5 British Chocolate Bars That Should Be Big in the U.S.

British cuisine often gets a bad rap. Delicacies like quail eggs, haggis, and spotted dick don’t always mesh well with the palates of many Americans—myself included. As a kid, whenever I would visit my grandparents in the U.K., dinner time was a bit of a nightmare that I would endure with as much politeness as I could muster. “Thanks, Grandma! This blood pudding is delicious!” But there was always a light at the end of the dark, mushy tunnel: dessert. My grandparents lived near a corner shop, and the selection of unique, rich, complex chocolate bars blew my little American mind.

This is largely because of the quality of European chocolate, which lives up to the hype. It has a higher fat and cocoa butter content than U.S. chocolate, making it taste richer, milkier, more buttery, and slightly less sweet. That’s why chocolate bars like Milky Way and Kit Kat tend to taste a little different in the U.K. The country also has a huge array of their own unique chocolate bars that, for whatever reason, haven’t taken off on this side of the pond. Most of these elite candy bars are available online—and trust me, these decadent, dazzling, innovative treats are worth the extra effort and shipping costs. So ‘ave a look, mate!

Lion Bar

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Lion Bar
Credit: Sarah Demonteverde / Amazon

The Lion Bar, as its name implies, is both fierce and regal. If you like your chocolate bars to contain a mix of textures and tastes, this melange has it all: crunchy wafer cookie, surrounded by rich caramel (if you use your imagination, you will see a lion in the cross section), covered in crispy cereal, enrobed in rich milk chocolate. It’s like a bunch of chocolate bars all teamed up to become one super chocolate bar. If you have a hard time choosing a candy bar, like I do, this one hits all the bases.

Aero Bars

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aero bars
Credit: Sarah Demonteverde / Amazon

Imagine this: a bubble bath made of chocolate, in your mouth (in a good way, I swear). This bar is full of airy bubbles of light, creamy milk chocolate. And that’s it! No bells and whistles. Just a fluffy, melt-in-your-mouth chocolate cloud with a texture that is like nothing you’ve experienced before (unless you’ve had the opportunity to eat a chocolate cloud). I prefer the classic flavor, but this also comes in peppermint, which tastes like if mint chocolate chip ice cream was a candy bar.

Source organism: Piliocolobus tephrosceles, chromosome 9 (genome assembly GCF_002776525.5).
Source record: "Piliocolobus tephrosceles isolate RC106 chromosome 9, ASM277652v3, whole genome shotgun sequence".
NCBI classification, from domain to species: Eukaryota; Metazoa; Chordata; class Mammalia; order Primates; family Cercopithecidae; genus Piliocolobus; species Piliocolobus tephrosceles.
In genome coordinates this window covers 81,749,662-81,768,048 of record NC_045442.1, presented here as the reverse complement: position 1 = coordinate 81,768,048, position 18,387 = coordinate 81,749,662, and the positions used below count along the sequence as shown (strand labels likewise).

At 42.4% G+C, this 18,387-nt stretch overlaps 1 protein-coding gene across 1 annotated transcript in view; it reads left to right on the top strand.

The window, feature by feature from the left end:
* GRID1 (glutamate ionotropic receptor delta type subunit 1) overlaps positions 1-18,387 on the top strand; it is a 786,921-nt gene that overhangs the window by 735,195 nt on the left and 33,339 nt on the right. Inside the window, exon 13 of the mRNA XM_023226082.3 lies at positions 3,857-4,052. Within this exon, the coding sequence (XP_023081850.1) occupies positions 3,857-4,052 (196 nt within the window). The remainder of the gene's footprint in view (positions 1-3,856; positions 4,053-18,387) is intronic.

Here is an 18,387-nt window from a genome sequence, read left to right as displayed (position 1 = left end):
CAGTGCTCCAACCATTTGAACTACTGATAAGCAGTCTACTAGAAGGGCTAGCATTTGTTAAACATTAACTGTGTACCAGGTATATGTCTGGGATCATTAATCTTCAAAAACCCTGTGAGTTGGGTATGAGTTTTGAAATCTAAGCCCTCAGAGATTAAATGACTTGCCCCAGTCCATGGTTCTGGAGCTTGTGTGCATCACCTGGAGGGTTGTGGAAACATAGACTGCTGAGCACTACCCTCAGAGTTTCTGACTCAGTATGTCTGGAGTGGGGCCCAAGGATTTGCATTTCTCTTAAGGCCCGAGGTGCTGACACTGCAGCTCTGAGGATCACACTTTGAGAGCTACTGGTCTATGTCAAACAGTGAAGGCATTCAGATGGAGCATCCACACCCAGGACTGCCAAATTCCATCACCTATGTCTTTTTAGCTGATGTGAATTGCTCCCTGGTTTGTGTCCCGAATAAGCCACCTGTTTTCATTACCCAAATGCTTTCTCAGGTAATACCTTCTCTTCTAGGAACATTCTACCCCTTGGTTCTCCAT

Cadbury Flake

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Cadbury flake
Credit: Sarah Demonteverde / Amazon

Similar to the Aero Bar, the texture is what makes this simple chocolate bar so spectacular. To call it a bar feels like an understatement. This Cadbury creation is a light, flaky wand of chocolate, dispensing pure magic straight into your mouth. There is wizardry at work here. The chocolate is airy yet indulgent, buttery soft, and utterly unique in texture. Despite what its name might imply, the Cadbury Flake won’t let you down.

Cadbury Crunchie

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Cadbury crunchie
Credit: Sarah Demonteverde / Amazon

This is yet another Cadbury creation that, confoundingly, has not taken off in the U.S. It’s basically a bar of dense, crunchy, syrupy-sweet honeycomb toffee coated in creamy chocolate. Maybe it’s my rabid sweet tooth talking (it talks a lot), but I think honey and chocolate are perfect together and I don’t understand why more candy companies haven’t picked up on this. This insanely sweet bar might not be for everyone but [holds up poster board, Love Actually-style] to me, is perfect.

British Rolos

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British Rolos
Credit: Sarah Demonteverde / Amazon

British Rolos and American Rolos may look similar in size, shape, and packaging, but they are not the same. British Rolos are the OG Rolos, and are made by Nestlé, with a richer, higher quality chocolate than the generic, overly-sweet chocolate in Hershey’s-owned American version. The toffee is different, too. Nestlé’s toffee is softer, richer, and more buttery, while Hershey’s is denser and has more of a sweet caramel vibe to it. While both are good in their own way, comparing British and American Rolos is like comparing an original Van Gogh painting in a museum to the $8 print I have hanging in my bathroom. You just can’t replicate high art.


About the Author

May Wilkerson


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